Starting an Intensive German Course
Since I’ve just moved to Austria, and I don’t speak any German, the company that I work for is sending me to a German language course in the evenings. It will be
15 12 hours per week in class plus homework. [Edit: I found out that the course is only four days per week, so 12 hours and not 15.]
If you are learning German too, come join our group, Learning German Using Mnemonic Techniques.
German Grammar and Exceptions
From my very limited knowledge of German, I think that the difficult aspects of the language will be the grammar and the exceptions.
Preparing Memory Palaces
The first thing that I want to do is figure out how to organize my memory palaces. I need to know something about the grammar first. Wikipedia has a general overview, but I’m not sure yet how to deal with the exceptions that I’ve heard about.
The Memory Town Method
I’m thinking that I’ll use the memory town method for memorizing the gender of nouns. I’ll find three sections of the city for masculine, feminine, and neuter nouns, and then place images for the nouns in those sections. I will explain more about how I’m setting up my memory town as I make progress with the language.
It appears that German uses prepositions differently. The example given in Wikipedia is that in English we would say, “the book is on the table and the poster is on the wall.” The word “on” doesn’t change. But in German, the word for “on” changes between auf and an depending on whether contact between the objects is horizontal or vertical. I’m guessing that there will be many situations like this to remember.
Another example that was told to my by a German is that in English we say, “I have eaten” and “I have gone.” In German, the auxiliary verb “have” can change between “have” and “be”. It’s something like this, if I correctly remember our conversation:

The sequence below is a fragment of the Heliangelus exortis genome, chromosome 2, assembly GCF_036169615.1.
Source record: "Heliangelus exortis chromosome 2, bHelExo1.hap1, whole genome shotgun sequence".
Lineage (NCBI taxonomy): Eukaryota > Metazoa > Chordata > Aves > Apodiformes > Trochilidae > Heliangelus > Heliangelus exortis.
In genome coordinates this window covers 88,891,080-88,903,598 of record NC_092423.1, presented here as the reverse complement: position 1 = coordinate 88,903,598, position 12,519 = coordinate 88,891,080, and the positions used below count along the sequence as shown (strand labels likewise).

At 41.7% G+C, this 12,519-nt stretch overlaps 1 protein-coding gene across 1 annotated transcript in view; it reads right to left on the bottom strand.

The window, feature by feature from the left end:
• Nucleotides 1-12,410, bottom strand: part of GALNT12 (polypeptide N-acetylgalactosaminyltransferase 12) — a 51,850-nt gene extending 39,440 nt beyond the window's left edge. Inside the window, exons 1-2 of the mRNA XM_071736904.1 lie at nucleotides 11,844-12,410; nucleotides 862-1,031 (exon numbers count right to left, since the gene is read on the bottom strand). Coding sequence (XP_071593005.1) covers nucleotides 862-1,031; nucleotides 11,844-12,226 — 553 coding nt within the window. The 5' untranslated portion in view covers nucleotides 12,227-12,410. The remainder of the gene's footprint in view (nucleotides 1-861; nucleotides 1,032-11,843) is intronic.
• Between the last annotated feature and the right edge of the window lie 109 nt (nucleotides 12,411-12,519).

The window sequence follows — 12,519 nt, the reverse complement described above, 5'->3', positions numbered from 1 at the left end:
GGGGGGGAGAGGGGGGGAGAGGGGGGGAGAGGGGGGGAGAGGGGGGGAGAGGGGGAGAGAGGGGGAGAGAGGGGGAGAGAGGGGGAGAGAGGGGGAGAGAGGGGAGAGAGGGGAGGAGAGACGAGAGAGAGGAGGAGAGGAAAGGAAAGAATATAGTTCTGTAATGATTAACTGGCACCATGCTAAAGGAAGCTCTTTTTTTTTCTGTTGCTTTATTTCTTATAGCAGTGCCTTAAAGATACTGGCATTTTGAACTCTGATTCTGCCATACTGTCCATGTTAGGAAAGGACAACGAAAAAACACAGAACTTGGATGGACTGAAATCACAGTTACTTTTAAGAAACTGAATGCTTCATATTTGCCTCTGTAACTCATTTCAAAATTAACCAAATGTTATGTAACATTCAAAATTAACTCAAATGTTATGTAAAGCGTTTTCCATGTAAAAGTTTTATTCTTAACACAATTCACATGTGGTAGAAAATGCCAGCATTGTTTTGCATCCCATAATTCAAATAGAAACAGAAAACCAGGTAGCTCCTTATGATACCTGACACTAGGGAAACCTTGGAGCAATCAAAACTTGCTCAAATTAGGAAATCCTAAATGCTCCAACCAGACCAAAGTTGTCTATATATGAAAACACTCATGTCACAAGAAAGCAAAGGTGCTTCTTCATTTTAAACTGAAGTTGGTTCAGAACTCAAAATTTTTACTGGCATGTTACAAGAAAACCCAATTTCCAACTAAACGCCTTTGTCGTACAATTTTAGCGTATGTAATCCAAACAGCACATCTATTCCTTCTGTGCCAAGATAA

- Ich habe gegessen. — I have eaten.
- Ich bin gegangen. — I have gone.
For Greek and Portuguese, I tried placing different verb conjugation groups in different parks within the town. Apparently German verbs have a lot of exceptions, so I’m not sure what I’m going to do about that. Where Modern Greek, Portuguese, and Spanish each have three main verb-conjugation groups, it appears that German has many more. I’ll have to explore some of the neighborhoods in Vienna to find locations for all of the verb groups.
Plurals are going to be a tough one, according to Wikipedia:
The German language has twelve different ways of forming the plural. A student of German as a foreign language must learn the plural for each new noun learned; although many feminine nouns are very regular in the formation of the plural, many masculine and neuter nouns are not.
Will it be feasible to create separate locations for plural formats within the gender areas of my memory town?
I don’t know enough about German yet to know if adjectives are divided into categories. Wikipedia says:
German adjectives normally go before the noun which they are changing. German adjectives have endings which depend on the case, number and (in the singular) gender of the nominal phrase, but there are in fact two sets of endings, called the strong endings and the weak endings. Which set is used depends on what kind of word the adjective comes after, and sometimes also on the gender and case.
Different Word Uses
When German-speakers say “homepage”, I’m finding that they mean “website”, and when they say “site”, they mean “webpage”. I’m still trying to figure some of these things out, and will keep an eye out for similar situations when trying to speak German.
Anki Flash Cards
I expect to also be using Anki flash cards. I would like to put the 1,000 most common German words into an Anki deck and be sure that I know them as soon as possible. I did find an existing Anki deck with the 2,500 most common words, which I’ll use if I can’t find one that just has 1,000.
I work in an office where everyone is constantly speaking in German, so I’ll be able to practice listening. The language is very difficult for me to pronounce (compared with languages like Portuguese, Esperanto, and Greek), and it seems that people have many different accents, but I’ll deal with that problem later.
Also, I work for a company that runs five backpackers hostels with bars in Austria and Germany, so it may be a good environment for conversation practice, if the bar music isn’t too loud.
After some experiments with studying Esperanto, which I will write about soon, and memorizing a bit of poetry in English, I thought that it might help to learn sentence construction by memorizing some foreign language poetry that is in strict meter. I won’t write about that idea now, but will save it for its own post.
Our German Learners Group
If you are learning German with memory techniques, come signup for our group! There are 58 members in the group so far. I’ll be in German classes for one month starting next week and things will be busy, but we could trade tips in the group and maybe even meet on webcam on Google+ Hangouts.